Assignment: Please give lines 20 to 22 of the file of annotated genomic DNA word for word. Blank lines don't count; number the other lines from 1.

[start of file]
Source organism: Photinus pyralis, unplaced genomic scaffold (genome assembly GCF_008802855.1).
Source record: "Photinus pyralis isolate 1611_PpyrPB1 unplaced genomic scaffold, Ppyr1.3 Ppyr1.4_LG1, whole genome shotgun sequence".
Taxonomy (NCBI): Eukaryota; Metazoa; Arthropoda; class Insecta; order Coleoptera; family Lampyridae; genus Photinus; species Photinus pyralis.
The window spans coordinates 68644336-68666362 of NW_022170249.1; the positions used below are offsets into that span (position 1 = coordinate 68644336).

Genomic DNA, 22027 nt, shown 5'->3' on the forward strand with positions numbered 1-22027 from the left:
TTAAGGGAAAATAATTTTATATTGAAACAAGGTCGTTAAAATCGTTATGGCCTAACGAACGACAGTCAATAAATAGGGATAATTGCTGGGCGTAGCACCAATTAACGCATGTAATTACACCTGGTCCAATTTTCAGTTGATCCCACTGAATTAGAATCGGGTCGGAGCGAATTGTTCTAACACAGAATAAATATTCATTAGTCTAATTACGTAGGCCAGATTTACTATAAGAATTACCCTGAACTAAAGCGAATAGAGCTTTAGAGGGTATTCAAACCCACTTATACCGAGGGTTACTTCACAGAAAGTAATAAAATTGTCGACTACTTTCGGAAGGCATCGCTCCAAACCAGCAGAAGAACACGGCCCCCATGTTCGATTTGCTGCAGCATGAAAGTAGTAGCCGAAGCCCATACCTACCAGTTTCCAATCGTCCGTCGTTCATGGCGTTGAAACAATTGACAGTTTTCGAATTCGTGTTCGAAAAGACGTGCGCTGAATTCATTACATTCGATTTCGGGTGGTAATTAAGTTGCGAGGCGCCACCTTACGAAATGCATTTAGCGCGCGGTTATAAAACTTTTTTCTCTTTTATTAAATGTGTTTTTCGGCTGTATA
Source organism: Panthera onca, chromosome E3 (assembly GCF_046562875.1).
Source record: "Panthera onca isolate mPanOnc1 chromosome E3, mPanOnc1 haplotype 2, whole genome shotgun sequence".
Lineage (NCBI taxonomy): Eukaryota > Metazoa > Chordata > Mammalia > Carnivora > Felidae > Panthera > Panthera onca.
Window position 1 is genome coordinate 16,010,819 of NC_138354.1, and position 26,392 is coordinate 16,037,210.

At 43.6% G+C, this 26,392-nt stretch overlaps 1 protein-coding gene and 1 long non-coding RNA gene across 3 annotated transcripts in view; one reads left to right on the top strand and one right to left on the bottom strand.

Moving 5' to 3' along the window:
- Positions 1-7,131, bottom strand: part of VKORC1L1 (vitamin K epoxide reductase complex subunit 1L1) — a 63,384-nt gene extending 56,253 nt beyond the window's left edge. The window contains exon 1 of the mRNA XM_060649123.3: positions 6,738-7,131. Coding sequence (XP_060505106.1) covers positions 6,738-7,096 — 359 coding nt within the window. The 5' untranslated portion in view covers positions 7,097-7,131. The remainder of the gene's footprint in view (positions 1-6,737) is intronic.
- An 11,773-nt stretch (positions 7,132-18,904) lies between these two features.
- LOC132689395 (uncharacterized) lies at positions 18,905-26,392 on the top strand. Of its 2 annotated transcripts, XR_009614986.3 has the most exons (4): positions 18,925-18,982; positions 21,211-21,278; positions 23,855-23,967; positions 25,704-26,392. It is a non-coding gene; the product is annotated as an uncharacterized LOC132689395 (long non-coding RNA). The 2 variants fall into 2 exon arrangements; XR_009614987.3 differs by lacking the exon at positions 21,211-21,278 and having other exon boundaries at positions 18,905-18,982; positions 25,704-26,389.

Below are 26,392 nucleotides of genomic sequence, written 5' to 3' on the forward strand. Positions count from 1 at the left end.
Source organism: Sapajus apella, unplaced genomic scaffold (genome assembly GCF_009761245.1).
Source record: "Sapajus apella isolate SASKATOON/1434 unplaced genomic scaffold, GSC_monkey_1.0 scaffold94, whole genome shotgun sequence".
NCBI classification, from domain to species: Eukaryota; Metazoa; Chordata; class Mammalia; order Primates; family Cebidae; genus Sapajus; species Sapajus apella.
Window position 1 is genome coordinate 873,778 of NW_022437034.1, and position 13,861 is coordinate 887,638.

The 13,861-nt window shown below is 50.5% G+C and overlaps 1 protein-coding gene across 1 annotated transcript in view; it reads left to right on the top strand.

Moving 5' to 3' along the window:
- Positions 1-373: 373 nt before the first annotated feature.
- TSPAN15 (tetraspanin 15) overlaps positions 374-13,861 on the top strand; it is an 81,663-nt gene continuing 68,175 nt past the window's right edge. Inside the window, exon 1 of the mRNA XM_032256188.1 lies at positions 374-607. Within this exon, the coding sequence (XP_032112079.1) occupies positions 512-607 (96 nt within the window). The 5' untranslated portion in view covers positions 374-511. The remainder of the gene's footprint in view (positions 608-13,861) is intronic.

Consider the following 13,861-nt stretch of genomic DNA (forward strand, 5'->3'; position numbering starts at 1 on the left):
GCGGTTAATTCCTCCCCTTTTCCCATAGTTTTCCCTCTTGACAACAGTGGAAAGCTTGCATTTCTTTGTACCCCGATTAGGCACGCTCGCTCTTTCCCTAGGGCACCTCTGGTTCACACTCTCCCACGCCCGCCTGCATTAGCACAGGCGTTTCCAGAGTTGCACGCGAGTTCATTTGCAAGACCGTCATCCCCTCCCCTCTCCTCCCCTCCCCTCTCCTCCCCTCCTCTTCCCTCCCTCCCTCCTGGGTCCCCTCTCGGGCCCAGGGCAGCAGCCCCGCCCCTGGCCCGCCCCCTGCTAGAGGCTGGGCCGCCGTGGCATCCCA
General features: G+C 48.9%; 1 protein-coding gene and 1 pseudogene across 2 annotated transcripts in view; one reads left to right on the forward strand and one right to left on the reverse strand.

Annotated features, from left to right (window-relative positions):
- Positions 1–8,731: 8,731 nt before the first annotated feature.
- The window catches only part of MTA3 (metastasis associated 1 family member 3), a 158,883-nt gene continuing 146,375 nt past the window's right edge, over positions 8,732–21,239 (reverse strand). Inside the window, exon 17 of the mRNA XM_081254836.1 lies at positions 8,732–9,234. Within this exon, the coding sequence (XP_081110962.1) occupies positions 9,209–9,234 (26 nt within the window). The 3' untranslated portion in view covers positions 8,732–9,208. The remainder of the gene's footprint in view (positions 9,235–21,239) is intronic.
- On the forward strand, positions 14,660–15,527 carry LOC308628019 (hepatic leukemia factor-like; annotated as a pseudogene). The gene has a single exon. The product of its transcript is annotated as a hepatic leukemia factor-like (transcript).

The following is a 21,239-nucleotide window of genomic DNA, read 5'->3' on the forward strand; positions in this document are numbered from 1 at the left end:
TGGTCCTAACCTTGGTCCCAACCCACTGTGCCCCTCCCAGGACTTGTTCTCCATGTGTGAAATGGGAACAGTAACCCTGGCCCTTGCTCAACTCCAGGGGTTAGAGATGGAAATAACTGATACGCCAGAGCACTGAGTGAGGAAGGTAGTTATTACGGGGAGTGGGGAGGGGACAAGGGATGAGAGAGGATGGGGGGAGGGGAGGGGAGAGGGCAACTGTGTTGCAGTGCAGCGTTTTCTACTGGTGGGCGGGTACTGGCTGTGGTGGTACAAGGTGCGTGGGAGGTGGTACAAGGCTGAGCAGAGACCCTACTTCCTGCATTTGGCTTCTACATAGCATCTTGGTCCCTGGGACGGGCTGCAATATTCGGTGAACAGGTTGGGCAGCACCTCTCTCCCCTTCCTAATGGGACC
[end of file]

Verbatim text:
Window position 1 is genome coordinate 873,778 of NW_022437034.1, and position 13,861 is coordinate 887,638.

The 13,861-nt window shown below is 50.5% G+C and overlaps 1 protein-coding gene across 1 annotated transcript in view; it reads left to right on the top strand.

Moving 5' to 3' along the window: